Greeks still bearing gifts

Greece may be down on its luck, but Athens, so rich in history, has not lost its wow factor, writes Jane Foster.

Magnificent ancient monuments, several outstanding museums, a plethora of authentic cuisine and a blissful Mediterranean climate: Athens makes a rewarding visit at any time of year.

It has received plenty of negative press over the past two years, and while there is no doubt the global economic crisis has hit the population hard and there are still plenty of political and economic problems to be solved, Athens is still a fully functioning capital and the situation has been more stable recently. For visitors, it remains a beautiful place, packed with cultural attractions and rich in street life.

We have picked 10 of the best sights in and around the centre. Downtown Athens is compact and most of the main attractions are within easy walking distance of one another. If you need to get about quickly, the modern three-line metro system is inexpensive and easy to navigate, connecting the airport, the port of Piraeus and the city centre.


Few travellers will want to miss this, the most potent symbol of the founding of Western democratic government. The monuments of the Acropolis rock dominate the skyline above the heart of modern Athens. The largest and most impressive building, the fifth-century BC Parthenon, is considered one of classical architecture's most influential structures, but not all of the key sites are on the hilltop. The 4-kilometre Archaeological Promenade skirts the foot of the Acropolis, connecting it to other important attractions, most notably the Acropolis Museum and the Agora. See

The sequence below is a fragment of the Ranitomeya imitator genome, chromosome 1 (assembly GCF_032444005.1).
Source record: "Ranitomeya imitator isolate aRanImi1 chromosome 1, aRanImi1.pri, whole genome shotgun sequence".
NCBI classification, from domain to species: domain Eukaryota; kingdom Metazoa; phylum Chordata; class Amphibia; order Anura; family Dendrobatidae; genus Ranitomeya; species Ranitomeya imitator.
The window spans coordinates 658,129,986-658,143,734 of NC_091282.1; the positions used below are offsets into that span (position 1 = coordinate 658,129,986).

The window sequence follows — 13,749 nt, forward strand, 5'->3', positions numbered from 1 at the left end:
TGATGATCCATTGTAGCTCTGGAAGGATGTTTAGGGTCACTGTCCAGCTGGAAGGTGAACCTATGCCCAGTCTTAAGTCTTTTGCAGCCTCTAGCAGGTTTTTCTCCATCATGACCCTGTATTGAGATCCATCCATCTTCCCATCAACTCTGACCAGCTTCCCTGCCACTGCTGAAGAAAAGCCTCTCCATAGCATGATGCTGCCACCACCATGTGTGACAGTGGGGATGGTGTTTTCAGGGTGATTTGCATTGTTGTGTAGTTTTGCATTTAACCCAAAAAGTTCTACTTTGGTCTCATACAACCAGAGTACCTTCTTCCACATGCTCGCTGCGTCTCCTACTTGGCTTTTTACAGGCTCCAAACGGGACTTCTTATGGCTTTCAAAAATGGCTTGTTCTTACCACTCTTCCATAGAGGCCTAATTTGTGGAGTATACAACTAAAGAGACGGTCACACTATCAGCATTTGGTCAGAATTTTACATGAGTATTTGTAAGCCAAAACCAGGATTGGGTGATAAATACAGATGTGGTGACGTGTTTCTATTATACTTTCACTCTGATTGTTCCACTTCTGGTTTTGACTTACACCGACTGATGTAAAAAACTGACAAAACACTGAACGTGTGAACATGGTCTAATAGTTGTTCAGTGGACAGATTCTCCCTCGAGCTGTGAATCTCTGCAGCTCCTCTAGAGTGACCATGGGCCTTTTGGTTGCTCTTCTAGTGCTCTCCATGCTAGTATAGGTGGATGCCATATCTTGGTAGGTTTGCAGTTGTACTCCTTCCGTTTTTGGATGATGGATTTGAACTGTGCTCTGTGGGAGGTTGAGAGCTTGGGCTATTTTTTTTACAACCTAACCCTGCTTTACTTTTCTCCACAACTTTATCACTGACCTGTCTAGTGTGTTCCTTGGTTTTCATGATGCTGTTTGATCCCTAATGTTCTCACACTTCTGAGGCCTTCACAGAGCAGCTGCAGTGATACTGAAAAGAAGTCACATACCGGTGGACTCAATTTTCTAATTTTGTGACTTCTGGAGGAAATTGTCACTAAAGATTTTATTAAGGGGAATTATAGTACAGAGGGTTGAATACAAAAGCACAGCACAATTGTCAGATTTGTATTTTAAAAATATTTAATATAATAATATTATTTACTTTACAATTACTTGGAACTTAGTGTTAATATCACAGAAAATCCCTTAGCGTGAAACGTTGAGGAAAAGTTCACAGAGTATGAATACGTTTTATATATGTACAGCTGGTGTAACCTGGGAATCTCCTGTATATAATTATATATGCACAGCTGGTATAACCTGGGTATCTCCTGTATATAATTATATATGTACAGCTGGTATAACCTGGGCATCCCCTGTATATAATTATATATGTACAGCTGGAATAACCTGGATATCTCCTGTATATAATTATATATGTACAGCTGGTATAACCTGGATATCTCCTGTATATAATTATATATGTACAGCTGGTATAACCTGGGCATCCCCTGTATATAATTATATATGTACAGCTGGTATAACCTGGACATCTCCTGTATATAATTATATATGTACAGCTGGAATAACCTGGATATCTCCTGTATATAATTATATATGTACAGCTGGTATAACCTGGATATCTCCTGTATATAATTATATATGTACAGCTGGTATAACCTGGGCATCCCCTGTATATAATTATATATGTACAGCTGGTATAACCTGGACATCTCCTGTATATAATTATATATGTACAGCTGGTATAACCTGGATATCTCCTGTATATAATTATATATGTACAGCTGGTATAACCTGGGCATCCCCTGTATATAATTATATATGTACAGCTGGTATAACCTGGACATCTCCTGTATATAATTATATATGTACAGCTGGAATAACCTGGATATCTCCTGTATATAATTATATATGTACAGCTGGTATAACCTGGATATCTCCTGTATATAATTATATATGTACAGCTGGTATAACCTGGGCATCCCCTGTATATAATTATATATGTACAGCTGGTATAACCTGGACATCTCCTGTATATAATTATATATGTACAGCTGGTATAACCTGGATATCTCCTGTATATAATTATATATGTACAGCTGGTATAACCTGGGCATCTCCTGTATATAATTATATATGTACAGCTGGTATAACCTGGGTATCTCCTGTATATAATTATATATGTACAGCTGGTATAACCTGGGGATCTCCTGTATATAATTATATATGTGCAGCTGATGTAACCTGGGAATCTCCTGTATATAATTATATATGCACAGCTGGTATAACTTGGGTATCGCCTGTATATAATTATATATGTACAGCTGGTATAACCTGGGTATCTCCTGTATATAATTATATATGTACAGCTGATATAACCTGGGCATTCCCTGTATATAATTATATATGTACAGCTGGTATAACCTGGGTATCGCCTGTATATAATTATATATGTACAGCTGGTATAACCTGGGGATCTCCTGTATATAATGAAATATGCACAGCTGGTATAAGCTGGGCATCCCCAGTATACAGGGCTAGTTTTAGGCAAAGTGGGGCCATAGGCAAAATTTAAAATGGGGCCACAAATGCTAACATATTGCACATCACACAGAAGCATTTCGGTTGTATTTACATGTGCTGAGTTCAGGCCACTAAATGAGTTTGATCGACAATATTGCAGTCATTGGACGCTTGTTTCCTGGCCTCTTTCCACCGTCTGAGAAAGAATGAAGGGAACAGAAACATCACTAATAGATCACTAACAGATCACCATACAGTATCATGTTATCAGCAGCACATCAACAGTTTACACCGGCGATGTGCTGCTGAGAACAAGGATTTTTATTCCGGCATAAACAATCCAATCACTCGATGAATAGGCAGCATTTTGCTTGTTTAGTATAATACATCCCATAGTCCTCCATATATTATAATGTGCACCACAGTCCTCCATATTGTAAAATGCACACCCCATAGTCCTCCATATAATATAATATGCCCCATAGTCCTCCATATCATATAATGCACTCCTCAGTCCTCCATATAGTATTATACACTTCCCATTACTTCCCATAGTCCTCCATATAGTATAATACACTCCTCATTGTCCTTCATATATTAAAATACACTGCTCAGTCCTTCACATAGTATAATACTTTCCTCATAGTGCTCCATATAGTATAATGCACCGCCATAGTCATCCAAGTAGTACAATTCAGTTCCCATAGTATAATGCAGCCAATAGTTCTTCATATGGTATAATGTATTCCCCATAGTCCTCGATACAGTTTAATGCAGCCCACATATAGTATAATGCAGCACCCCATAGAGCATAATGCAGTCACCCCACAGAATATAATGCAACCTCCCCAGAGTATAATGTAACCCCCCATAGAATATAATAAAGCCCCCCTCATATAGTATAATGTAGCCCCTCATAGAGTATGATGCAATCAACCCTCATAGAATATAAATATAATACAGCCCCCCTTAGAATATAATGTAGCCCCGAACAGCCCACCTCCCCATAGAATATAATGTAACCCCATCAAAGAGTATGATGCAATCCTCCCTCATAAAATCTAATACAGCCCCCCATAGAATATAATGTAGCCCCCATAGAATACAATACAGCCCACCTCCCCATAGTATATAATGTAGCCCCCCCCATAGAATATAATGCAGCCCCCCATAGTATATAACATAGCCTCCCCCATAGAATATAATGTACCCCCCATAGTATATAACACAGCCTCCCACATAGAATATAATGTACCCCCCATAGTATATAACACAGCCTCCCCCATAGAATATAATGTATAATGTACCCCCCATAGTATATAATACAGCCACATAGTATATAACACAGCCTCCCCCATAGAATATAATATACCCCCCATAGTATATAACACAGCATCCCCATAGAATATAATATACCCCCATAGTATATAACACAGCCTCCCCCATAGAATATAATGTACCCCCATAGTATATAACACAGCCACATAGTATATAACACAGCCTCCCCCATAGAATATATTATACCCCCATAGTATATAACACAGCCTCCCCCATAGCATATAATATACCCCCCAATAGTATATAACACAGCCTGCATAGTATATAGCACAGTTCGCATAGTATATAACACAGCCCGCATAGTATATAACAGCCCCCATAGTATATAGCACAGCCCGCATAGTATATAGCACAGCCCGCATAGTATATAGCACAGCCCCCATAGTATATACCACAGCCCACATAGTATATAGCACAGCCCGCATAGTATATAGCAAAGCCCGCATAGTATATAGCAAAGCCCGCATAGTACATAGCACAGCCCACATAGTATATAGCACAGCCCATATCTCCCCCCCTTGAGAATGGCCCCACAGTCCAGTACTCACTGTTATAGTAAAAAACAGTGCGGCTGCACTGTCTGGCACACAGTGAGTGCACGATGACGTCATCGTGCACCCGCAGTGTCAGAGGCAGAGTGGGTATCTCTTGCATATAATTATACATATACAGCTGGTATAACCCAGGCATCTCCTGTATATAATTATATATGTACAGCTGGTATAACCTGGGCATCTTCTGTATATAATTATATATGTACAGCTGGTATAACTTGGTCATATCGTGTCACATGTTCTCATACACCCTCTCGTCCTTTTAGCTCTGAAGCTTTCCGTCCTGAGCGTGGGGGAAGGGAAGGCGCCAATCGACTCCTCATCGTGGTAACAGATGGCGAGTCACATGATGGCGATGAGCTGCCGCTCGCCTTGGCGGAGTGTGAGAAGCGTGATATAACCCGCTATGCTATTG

A 10-minute walk from the Acropolis, this light, airy glass-and-concrete building was designed by Swiss architect Bernard Tschumi. A magnificent collection of ancient statues is displayed here, while pride of place, on the top floor, goes to a reconstruction of the marble frieze that once ran around the top of the Parthenon. The missing pieces, most of which are now in the British Museum, have been substituted by plaster copies. On the second floor, the cafe-restaurant (see Five for lunch, right) is a fine spot for lunch with an Acropolis view. See



Fully renovated for the 2004 Athens Olympics, this purpose-built 19th-century museum has a marble-floored interior, which shows off its magnificent collection of ancient and classical Greek artefacts to maximum effect. It's vast and each section houses the collection from a specific archaeological site.

Top exhibits include the golden Mask of Agamemnon. Another attraction, the Antikythera Mechanism, a first-century BC bronze device believed to have been used to predict lunar and solar eclipses, is on display until January 2014. There's a pleasant cafe in the basement opening on to a peaceful internal courtyard. See